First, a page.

PubMed Abstract | CrossRef Full Text | Google Scholar

31. Hysi E, He X, Fadhel MN, Zhang T, Krizova A, Ordon M, et al. Photoacoustic imaging of kidney fibrosis for assessing pretransplant organ quality. JCI Insight. (2020) 5:e136995. doi: 10.1172/jci.insight.136995

PubMed Abstract | CrossRef Full Text | Google Scholar

32. Garcia-Uribe A, Erpelding TN, Krumholz A, Ke H, Maslov K, Appleton C, et al. Dual-modality photoacoustic and ultrasound imaging system for noninvasive sentinel lymph node detection in patients with breast cancer. Sci Rep. (2015) 5:15748. doi: 10.1038/srep15748

PubMed Abstract | CrossRef Full Text | Google Scholar

33. Heijblom M, Piras D, van den Engh FM, van der Schaaf M, Klaase JM, Steenbergen W, et al. The state of the art in breast imaging using the twente photoacoustic mammoscope: results from 31 measurements on malignancies. Eur Radiol. (2016) 26:3874–87. doi: 10.1007/s00330-016-4240-7

PubMed Abstract | CrossRef Full Text | Google Scholar

34. Horiguchi A, Tsujita K, Irisawa K, Kasamatsu T, Hirota K, Kawaguchi M, et al. A pilot study of photoacoustic imaging system for improved real-time visualization of neurovascular bundle during radical prostatectomy. Prostate. (2016) 76:307–15. doi: 10.1002/pros.23122

PubMed Abstract | CrossRef Full Text | Google Scholar

35. Li X, Wang D, Ran H, Hao L, Cao Y, Ao M, et al. A preliminary study of photoacoustic/ultrasound dual-mode imaging in melanoma using MAGE-targeted gold nanoparticles. Biochem Biophys Res Commun. (2018) 502:255–61. doi: 10.1016/j.bbrc.2018.05.155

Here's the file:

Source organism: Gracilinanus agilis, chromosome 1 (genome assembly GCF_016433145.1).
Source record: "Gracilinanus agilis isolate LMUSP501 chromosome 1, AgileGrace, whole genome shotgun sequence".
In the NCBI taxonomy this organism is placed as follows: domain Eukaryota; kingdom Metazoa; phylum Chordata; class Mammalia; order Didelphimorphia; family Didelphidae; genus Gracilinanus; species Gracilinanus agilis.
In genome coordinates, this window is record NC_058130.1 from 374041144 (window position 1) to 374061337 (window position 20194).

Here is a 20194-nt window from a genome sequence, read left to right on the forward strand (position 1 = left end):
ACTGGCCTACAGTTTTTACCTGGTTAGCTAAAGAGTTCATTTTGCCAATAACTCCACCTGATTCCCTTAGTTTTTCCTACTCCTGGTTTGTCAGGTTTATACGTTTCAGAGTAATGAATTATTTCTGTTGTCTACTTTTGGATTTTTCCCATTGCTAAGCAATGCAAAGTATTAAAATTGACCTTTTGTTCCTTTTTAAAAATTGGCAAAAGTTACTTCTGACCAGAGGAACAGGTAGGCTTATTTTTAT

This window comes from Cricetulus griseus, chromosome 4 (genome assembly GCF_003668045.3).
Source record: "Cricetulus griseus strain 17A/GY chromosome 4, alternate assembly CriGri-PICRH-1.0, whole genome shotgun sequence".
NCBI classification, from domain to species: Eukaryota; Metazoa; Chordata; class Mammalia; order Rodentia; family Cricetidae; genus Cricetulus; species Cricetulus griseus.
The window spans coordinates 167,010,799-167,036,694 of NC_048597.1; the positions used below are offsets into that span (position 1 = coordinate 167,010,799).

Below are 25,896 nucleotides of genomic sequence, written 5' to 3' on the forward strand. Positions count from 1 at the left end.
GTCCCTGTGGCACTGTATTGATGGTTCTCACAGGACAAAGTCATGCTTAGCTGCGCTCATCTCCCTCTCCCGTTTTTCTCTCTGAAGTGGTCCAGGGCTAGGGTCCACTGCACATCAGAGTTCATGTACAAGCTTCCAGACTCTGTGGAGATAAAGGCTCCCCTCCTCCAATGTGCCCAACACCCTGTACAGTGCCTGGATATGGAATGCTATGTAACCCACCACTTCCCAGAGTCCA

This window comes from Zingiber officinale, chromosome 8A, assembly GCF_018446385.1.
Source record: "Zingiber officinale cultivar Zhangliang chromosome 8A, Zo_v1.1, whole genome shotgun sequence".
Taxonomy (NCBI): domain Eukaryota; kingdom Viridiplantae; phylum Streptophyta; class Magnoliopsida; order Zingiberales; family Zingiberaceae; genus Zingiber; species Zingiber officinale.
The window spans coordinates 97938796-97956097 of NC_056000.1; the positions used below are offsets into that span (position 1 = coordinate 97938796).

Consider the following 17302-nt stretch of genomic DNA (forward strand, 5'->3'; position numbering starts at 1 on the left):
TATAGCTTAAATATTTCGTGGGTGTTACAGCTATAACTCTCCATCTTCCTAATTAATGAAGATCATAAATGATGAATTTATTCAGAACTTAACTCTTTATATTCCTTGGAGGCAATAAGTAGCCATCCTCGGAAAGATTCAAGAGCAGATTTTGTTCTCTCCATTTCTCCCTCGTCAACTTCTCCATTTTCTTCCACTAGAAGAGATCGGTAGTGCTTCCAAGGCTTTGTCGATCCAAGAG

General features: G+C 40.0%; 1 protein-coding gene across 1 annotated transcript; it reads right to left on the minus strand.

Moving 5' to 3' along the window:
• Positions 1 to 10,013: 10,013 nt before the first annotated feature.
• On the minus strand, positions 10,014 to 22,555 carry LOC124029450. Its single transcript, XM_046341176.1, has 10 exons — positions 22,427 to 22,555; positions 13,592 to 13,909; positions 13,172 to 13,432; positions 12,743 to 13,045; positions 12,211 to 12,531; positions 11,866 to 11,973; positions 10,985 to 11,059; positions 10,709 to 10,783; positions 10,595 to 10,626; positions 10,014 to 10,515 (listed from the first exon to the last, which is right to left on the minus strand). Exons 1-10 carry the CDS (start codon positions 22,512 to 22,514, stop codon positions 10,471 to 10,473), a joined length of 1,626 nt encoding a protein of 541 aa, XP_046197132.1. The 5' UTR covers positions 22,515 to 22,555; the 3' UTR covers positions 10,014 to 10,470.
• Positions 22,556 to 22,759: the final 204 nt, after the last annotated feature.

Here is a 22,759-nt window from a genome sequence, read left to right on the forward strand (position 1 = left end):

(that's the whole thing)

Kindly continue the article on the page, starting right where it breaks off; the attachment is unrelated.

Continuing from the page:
PubMed Abstract | CrossRef Full Text | Google Scholar

36. Stoffels I, Morscher S, Helfrich I, Hillen U, Leyh J, Burton NC, et al. Metastatic status of sentinel lymph nodes in melanoma determined noninvasively with multispectral optoacoustic imaging. Sci Transl Med. (2015) 7:317ra199. doi: 10.1126/scitranslmed.aad1278

PubMed Abstract | CrossRef Full Text | Google Scholar

37. Zhao T, Desjardins AE, Ourselin S, Vercauteren T, Xia W. Minimally invasive photoacoustic imaging: current status and future perspectives. Photoacoustics. (2019) 16:100146. doi: 10.1016/j.pacs.2019.100146

PubMed Abstract | CrossRef Full Text | Google Scholar

Keywords: myocardial infarction, cardiogenic shock, hypoxia, cerebrovasculature, photoacoustic imaging, microcirculation, pericytes

Citation: David H, Ughetto A, Gaudard P, Plawecki M, Paiyabhroma N, Zub E, Colson P, Richard S, Marchi N and Sicard P (2021) Experimental Myocardial Infarction Elicits Time-Dependent Patterns of Vascular Hypoxia in Peripheral Organs and in the Brain. Front. Cardiovasc. Med. 7:615507. doi: 10.3389/fcvm.2020.615507

Received: 09 October 2020; Accepted: 21 December 2020;
Published: 27 January 2021.

Edited by:

Matteo Cameli, University of Siena, Italy

Reviewed by:

PierGiorgio Masci, King's College London, United Kingdom
Maria Concetta Pastore, Università del Piemonte Orientale, Italy

Copyright © 2021 David, Ughetto, Gaudard, Plawecki, Paiyabhroma, Zub, Colson, Richard, Marchi and Sicard. This is an open-access article distributed under the terms of the Creative Commons Attribution License (CC BY). The use, distribution or reproduction in other forums is permitted, provided the original author(s) and the copyright owner(s) are credited and that the original publication in this journal is cited, in accordance with accepted academic practice. No use, distribution or reproduction is permitted which does not comply with these terms.

*Correspondence: Pierre Sicard, pierre.sicard@inserm.fr; sicard123@yahoo.fr